Like a good organizer, Jodi Dean sometimes makes you a little uncomfortable. Reading Comrade: An Essay on Political Belonging is like sitting in the awkward silence of a one-on-one conversation, after the “ask” has been made. If you’re the organizer, you’re resisting the urge to add, “No pressure, obviously,” to the question you’ve just posed. If you’re being organized, you’re evaluating your possible outs against your commitments to building socialism or another campaign, your sense of duty, and your desire to please your organizer.
Part of what’s uncomfortable about this moment is that everyone knows that everyone knows what’s happening: we know an uncomfortable ask is coming. Yet we choose to participate in these dialogues, rather than just passing around a sign-up sheet, because we want to be made to do things that, deep down, we know we want to do, but probably won’t do without being asked.
Dean’s latest book captures this desire and the relationships it sustains. In Crowds and Party, Dean made a compelling case for rehabilitating the party as an organizational form for the Left. Comrade offers an extended meditation on the specific relation that characterizes party life: comradeship.
For many socialists, “comrade” is mainly a semi-ironic term of address. Dean shows it to be a useful and distinctive concept. The comrade is unlike the ally or the friend. Whereas allies support each other at a distance, across the boundaries of their experiences of oppression, comrades are equalized by being on the same side of a struggle.
Whereas friends are attached to each other for their specificity and uniqueness, comrades are bound together by their shared work; as a result, they are largely interchangeable. Friends aren’t supposed to use each other, but comrades joyfully use each other to build and sustain an organization.
These distinctions may sound too stark, and the requirements for comradeship too demanding. For Dean, comradeship is an “ego ideal,” a perspective that socialists can take on themselves while they’re doing political work. Comrades may also be friends or lovers, and those who call each other “comrade” are often not actually equal or the same. But when they take the perspective of comradeship, they abstract away from the particularities of their relationships, and instead posit sameness and equality.
Comradeship is instrumental, but is this instrumentality strategic or an end in itself? For Dean, it seems to be both. In Crowds and Party, Dean offered the party as an answer to a strategic problem: How can the Left build power that endures once the crowds dissipate?
Against the backdrop of Occupy Wall Street and the movements of the squares, Dean argued compellingly for the centralized, disciplined party as an antidote to the Left’s disorganization. Her turn to the party seemed to mirror Jane McAlevey’s reconstruction of the “CIO method” of labor organizing. The conviction behind both: If we want to start winning, we have to build disciplined, enduring organizations.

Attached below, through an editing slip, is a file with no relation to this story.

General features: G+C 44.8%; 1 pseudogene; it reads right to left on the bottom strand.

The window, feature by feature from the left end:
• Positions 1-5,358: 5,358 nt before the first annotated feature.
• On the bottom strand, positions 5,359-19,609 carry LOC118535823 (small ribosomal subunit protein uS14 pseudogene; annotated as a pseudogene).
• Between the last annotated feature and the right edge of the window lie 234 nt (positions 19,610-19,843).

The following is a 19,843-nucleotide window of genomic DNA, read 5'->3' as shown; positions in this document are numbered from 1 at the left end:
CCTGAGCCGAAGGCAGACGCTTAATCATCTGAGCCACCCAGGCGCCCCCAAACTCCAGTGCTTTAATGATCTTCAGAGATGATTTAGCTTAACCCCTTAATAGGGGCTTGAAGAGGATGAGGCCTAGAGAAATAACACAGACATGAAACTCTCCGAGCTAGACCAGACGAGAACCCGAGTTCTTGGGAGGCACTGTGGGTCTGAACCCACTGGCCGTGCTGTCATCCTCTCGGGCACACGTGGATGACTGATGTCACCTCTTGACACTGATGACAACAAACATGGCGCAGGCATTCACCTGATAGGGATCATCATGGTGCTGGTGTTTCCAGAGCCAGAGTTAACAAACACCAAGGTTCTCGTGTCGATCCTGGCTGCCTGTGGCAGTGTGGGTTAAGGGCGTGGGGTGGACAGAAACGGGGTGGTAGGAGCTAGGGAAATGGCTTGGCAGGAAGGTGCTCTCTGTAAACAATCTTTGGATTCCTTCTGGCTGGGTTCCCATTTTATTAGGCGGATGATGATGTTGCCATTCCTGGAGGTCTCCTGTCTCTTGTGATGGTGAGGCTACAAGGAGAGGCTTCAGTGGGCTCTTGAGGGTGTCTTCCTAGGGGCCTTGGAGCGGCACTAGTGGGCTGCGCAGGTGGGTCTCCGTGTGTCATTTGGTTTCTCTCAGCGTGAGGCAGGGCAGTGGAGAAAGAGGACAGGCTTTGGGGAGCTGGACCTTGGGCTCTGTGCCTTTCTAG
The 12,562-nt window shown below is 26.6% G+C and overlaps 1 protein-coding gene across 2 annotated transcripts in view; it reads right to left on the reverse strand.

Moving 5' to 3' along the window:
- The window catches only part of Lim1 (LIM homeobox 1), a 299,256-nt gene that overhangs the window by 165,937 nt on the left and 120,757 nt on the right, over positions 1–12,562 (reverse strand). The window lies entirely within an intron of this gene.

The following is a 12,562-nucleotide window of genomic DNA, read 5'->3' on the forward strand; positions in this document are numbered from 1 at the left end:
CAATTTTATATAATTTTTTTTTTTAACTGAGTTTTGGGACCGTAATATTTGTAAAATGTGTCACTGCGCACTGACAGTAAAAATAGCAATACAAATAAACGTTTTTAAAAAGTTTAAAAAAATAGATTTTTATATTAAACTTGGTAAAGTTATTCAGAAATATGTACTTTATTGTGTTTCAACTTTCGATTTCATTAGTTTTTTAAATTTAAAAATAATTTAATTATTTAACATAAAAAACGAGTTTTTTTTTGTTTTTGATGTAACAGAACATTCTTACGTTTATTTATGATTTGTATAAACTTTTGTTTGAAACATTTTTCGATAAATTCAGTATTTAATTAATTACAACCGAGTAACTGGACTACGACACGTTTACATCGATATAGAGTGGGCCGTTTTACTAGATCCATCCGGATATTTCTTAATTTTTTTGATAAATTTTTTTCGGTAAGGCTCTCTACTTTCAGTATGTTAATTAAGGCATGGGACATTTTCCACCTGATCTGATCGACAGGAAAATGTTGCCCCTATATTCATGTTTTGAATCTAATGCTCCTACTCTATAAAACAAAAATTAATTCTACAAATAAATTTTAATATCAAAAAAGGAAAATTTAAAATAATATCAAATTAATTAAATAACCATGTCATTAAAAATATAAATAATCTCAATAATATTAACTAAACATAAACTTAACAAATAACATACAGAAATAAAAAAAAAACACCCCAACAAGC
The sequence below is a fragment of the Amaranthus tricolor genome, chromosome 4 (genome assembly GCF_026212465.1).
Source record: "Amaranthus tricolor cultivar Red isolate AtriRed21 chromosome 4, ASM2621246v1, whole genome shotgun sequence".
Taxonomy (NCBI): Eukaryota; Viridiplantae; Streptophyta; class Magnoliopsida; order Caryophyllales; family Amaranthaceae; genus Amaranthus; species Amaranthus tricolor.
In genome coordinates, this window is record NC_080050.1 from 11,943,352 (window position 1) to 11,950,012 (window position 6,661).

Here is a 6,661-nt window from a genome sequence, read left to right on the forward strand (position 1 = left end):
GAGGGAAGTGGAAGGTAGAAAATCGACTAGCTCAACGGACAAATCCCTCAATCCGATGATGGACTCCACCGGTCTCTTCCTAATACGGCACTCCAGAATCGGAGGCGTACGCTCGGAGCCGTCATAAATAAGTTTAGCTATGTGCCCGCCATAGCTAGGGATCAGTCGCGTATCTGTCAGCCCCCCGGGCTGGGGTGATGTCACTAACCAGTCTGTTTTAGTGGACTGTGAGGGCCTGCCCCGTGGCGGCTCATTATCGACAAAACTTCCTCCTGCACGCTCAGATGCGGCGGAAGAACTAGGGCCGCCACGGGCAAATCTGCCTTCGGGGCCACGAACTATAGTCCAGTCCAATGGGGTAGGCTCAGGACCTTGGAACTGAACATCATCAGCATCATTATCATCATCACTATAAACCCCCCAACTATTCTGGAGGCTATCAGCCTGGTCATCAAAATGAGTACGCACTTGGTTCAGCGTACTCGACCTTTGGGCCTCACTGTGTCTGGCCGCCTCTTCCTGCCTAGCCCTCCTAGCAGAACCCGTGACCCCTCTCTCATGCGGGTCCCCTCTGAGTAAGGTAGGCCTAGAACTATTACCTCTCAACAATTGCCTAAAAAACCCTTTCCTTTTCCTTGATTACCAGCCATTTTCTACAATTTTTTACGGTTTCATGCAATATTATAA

There are moments in Comrade where Dean speaks as a strategist. She writes, “Comrades are those who tie themselves together instrumentally, for a common purpose: If we want to win – and we have to win – we must act together.” Comradeship is a relation that holds the discipline and unity necessary for successful collective action in pursuit of “communism.” On this reading, communism is something to be won — the “egalitarian future of a society emancipated from the determinations of private property and capitalism and reorganized according to the free association, common benefit, and collective decisions of the producers.”
But for much of the book, comradeship is also prefigurative: it enacts the world it seeks to bring about by reshaping those who see themselves as comrades. Dean draws from Alexandra Kollontai the idea that comradeship is the vehicle for a “radical re-education of our psyche” under communism. In Dean’s words, it “engenders new feelings such that people no longer feel themselves unequal and compelled to submit.” On this reading, communism is not a future society; it is the party itself, enacted in the neoliberal present. Comradeship is the practice of maintaining the party and transforming ourselves.
Some organizers critiqued Occupy for its focus on prefiguration at the expense of “strategic politics.” For Dean, Occupy’s horizontalism, rather than its prefigurative attempts to build a new, better world right now, was the problem. Occupy prefigured a world of self-realized, fragmented individuals: this was the wrong world. Instead, Dean wants us to prefigure communism: a society in which individuals subordinate their personal desires and interests to the good of the collective, so that all can be liberated from capitalism and its inequalities.
It’s a truism that emotion and affect are important sources of motivation for participants in social movements. But, through her description of comradeship, Dean captures a particular desire that scholars of social movements don’t often name or describe: the desire to be organized. As a socialist organizer herself, Dean knows the experience of becoming part of a collective subject — the joy of wanting something with others that you can only achieve together; the validation of seeing your work through “new collective eyes”; the respite from individuality, isolation, and political apathy that collective work can offer.
Dean boldly describes the subjective relief and political utility of “becoming many”:
Sometimes we want and need someone to tell us what to do because we are too tired and overextended to figure it out for ourselves. Sometimes when we are given a task as a comrade, we feel like our small efforts have larger meaning and purpose, maybe even world-historical significance in the age-old fight of the people against oppression. Sometimes just knowing that we have comrades who share our commitments, our joys, and our efforts to learn from defeats makes political work possible where it was not before.
Comrade illuminates a real and powerful relation, but Dean’s commitment to comradeship for its own sake at times frustrates me. One has the sense that, for all her attention to certain aspects of political experience, Dean is willfully disconnected from the objective conditions in which political organizing happens.